In brief, the two bills providing a Medicare prescription drug benefit that were approved by the House and Senate earlier this year squandered scarce resources by focusing on subsidizing the discretionary, early‐dollar drug expenses of upper‐ and middle‐income seniors. H.R. 1 and S. 1 also failed to provide a credible and effective route to comprehensive, marketbased reform of the overall Medicare program. Such reform would expand the availability of a wider variety of competitive, affordable choices of drug benefits within integrated packages of linked benefits that would provide the greatest value by coordinating trade‐offs between drugs, surgery, hospitalization, and outpatient care options.
Absent serious, sustainable reform provisions within whatever is likely to emerge finally, with much kicking and screaming, from the current House‐Senate conference committee later this fall, a better alternative would be to do more by doing less. A far simpler combination of a limited drugdiscount card, additional financial assistance to low‐income seniors, and a very modest catastrophic‐coverage benefit delivered by competing private sector entities actually would solve the key problems of access to necessary drugs. It also would avoid causing further damage to future Medicare reform efforts, to our overall health care system, and to the deteriorating balance between our available resources and the increasingly overstretched commitments to capture more of them within the federal budget.
In pursuing such limited and narrowly targeted alternatives, we should be careful not to undermine market‐based incentives to control catastrophic‐level drug costs. Instead of providing relatively open‐ended subsidies for such protection and delegating key financial and administrative decisions to Medicare program managers, we should instead place direct control of subsidized dollars for limited drug coverage in the hands of eligible Medicare beneficiaries and then, through open competition, encourage atrisk private insurers to offer higher‐value catastrophic protection to them.
An MSA‐like account, combined with private catastrophic level protection against high costs and the price protection of negotiated rates for expenses below its deductible and stop‐loss levels, could provide the vehicle for eligible seniors to receive and accumulate funds to afford both the purchase of catastrophic insurance and essential out‐of‐pocket spending for prescription drugs.
Straightforward high deductibles are administratively simpler and provide better economizing incentives than multiple tiers of coinsurance rates and co‐payments. Beneficiaries spending more of their own money, of course, could adjust the initial shell of such coverage to provide more customized options. Initial deductible limits also could be adjusted to target additional layers of subsidized insurance coverage to those seniors facing the most difficult medical and financial challenges.
We should retain a sense of perspective in the midst of a too‐often overheated Medicare drug‐benefit debate. More than two‐thirds of all Medicare seniors currently have some version of prescription drug coverage, and perhaps as many as three‐fourths of them do under the broadest definitions of “coverage.” Average out‐of‐pocket drug spending costs for all Medicare beneficiaries this year is estimated to be about $1000. But the skewed nature of drug spending among Medicare seniors also means that nearly one‐third of all out‐of‐pocket drug spending will be incurred by a much smaller number of beneficiaries — the 5 percent of beneficiaries with annual out‐of‐pocket expenditures above $4000. Subsidizing the earlydollar drug purchases of most Medicare beneficiaries would leave fewer funds available to assist other, more financially stressed seniors with multiple chronic conditions that require more expensive, longer‐term drug therapy.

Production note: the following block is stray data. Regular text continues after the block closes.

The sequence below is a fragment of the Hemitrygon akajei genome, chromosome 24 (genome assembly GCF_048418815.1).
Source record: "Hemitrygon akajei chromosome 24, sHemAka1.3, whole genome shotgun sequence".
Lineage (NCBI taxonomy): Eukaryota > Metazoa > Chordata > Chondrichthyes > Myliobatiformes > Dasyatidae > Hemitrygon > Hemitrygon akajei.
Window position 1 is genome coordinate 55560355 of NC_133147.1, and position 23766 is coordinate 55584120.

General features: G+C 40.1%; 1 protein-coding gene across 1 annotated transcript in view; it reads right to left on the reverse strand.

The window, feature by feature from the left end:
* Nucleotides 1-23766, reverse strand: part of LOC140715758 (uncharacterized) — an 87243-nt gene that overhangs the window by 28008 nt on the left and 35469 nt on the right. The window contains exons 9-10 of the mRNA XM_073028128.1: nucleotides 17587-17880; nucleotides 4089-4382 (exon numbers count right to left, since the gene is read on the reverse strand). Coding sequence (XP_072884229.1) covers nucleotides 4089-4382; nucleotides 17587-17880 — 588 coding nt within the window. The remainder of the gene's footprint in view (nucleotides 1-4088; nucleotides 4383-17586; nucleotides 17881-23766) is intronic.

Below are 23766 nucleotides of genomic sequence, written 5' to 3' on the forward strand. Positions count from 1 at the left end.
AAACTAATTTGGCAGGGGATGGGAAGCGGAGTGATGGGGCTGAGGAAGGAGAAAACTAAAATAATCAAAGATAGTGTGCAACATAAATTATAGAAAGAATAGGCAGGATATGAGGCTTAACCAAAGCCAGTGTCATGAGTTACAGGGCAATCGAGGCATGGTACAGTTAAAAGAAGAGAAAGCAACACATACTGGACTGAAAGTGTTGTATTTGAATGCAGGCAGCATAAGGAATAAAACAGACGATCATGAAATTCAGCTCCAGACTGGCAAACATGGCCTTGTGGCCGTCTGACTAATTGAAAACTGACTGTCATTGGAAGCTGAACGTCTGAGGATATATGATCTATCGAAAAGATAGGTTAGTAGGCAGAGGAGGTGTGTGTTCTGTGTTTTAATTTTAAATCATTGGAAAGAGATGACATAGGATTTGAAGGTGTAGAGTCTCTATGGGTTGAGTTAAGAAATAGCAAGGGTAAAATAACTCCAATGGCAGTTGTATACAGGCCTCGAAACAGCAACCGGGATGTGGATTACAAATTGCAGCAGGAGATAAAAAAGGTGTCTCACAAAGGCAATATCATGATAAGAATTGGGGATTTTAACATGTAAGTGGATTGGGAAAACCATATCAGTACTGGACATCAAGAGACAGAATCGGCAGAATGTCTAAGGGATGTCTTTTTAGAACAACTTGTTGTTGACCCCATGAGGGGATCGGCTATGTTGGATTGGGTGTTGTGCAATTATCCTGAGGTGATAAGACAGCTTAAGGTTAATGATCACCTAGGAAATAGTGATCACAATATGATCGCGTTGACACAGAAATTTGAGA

The sustainability of the overall Medicare program, as well as the future quality of life for younger workers and their families, remains at stake, too. Non‐seniors need to finance their own health insurance, educate their children, and save for retirement. In addition, a generous Medicare drug benefit that overreaches available financial resources will surely trigger broader government price controls on drug makers and threaten to choke off access to the vast sums of capital and skilled manpower needed for the next round of lifesaving drug research and development.
In short, we need to walk more slowly and carefully instead of racing ahead blindly. The fundamental solution is to reform the overall Medicare program and allow seniors to determine the best uses of the taxpayer subsidies dedicated to them. Until politicians decide to step up to that task, it may well be that the best we can do is provide targeted assistance to those seniors with the greatest drug expenses, along with more limited financial protection for uninsured seniors who otherwise would face the highest list prices for drugs when they purchase them on an out‐of‐pocket basis.